Poly(ADP-robose) polymerase-1 (PARP1) or ADP-ribosyltransferase diphtheria toxin-like 1 (ARTD1) is the most abundant and the best understood member of the 17 PARP family proteins. PARP1 binds to both single strand breaks (SSBs) and double-strand breaks (DSBs) and participates in the recognition, excision and repair of DNA damage. The most extensively studied role of PARP1 is its involvement in base excision repair (BER) and PARP inhibition induced-trapping of PARP1 during BER. Moreover, suppression of PARP1/2 leads to synthetic lethality in BRCA1/2-defecient tumors, indicating that PARP1-dependent BER and BRCA-dependent homologous repair pathway have overlapping and redundant functions in DNA repair. Recent studies have also pointed to a broader utility of PARP inhibitors beyond hereditary BRCA-deficient cancers. Pyruvate kinase isoform M2 (PKM2) is a glycolysis enzyme that converts phosphoenolpyruvate (PEP) into pyruvate. Up-regulation of PKM2 has been shown recently to be an important feature of tumorigenesis. In tumor cells, PKM2 forms a dimmer that is catalytically inactive as a glycolysis enzyme, but provides advantage for tumor progression due to Warburg effect. In this report, we demonstrated that poly-ADP-ribose (PAR) is required for nuclear retention and nuclear function of PKM2. PKM2 translocates into nucleus and binds to PAR upon EGF stimulation. PARP inhibition, or the PKM2-C/A mutant, which abolishes the PKM2/PAR interaction, suppresses the nuclear function of PKM2. In addition, PARP inhibition also diminishes the nuclear PKM2-dependent glycolysis and tumor growth. Moreover, we showed that nuclear localization of PKM2 correlates with PAR expression in EGFR-mutant human lung cancer tissues. Interestingly, PARP inhibition leads to growth suppression of some EGFR-mutant lung cancer cells, which are resistant to EGFR inhibitor. These data together support an unexpected function of PARP inhibition in tumor suppression and indicate that nuclear PKM2 may serve as a promising biomarker for the further development of PARP inhibitor-based therapies.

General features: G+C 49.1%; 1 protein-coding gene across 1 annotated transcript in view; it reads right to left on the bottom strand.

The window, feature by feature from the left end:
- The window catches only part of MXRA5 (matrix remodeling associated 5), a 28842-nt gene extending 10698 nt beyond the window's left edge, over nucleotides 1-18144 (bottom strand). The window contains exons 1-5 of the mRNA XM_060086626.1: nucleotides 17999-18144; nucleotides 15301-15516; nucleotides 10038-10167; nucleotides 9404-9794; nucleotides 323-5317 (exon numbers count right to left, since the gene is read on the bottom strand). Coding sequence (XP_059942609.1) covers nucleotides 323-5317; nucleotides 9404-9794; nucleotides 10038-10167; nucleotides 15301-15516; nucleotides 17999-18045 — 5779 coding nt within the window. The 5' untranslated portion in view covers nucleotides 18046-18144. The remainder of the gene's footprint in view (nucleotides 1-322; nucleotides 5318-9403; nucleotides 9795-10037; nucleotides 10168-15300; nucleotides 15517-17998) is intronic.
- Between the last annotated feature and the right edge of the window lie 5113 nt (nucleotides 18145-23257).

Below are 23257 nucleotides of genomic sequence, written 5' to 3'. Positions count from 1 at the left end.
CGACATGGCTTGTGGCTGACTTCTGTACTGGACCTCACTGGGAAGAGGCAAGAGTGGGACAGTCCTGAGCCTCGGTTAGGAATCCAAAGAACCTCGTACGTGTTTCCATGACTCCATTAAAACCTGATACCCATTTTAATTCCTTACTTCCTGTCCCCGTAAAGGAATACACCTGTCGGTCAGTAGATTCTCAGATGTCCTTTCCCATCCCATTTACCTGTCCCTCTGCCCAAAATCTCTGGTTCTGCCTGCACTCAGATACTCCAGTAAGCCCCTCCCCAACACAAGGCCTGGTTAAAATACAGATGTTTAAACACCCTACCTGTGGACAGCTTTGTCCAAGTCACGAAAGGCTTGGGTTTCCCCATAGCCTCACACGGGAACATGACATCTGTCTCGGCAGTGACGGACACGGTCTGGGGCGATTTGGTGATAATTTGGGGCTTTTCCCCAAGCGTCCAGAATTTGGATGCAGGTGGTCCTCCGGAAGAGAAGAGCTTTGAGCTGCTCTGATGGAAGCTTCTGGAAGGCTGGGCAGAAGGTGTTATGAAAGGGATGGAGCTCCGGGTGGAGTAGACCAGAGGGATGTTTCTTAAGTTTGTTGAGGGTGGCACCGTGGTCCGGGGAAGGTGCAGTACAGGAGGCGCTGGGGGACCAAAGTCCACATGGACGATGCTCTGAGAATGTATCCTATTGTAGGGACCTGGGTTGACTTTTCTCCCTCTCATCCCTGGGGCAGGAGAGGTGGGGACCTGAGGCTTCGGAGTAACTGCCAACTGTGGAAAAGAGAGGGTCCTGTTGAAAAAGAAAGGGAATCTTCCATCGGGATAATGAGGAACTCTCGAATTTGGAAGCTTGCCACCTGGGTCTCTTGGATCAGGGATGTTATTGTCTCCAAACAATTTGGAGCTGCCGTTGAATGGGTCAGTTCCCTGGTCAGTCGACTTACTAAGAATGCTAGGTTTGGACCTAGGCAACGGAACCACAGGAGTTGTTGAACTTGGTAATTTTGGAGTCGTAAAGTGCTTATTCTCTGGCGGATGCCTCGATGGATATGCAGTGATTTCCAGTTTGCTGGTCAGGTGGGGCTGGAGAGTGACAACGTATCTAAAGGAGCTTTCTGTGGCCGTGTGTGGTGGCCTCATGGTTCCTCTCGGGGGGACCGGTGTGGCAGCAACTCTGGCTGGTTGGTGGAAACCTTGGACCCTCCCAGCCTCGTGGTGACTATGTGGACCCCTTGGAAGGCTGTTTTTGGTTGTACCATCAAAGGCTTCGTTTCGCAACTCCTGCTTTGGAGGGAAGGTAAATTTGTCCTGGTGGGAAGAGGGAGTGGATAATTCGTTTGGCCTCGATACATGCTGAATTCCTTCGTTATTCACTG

Note: This abstract was not presented at the meeting.
Citation Format: Nan Li, Steven H. Lin. PARP inhibitors suppress growth of EGFR-mutant cancers by targeting nuclear PKM2 [abstract]. In: Proceedings of the American Association for Cancer Research Annual Meeting 2017; 2017 Apr 1-5; Washington, DC. Philadelphia (PA): AACR; Cancer Res 2017;77(13 Suppl):Abstract nr 328. doi:10.1158/1538-7445.AM2017-328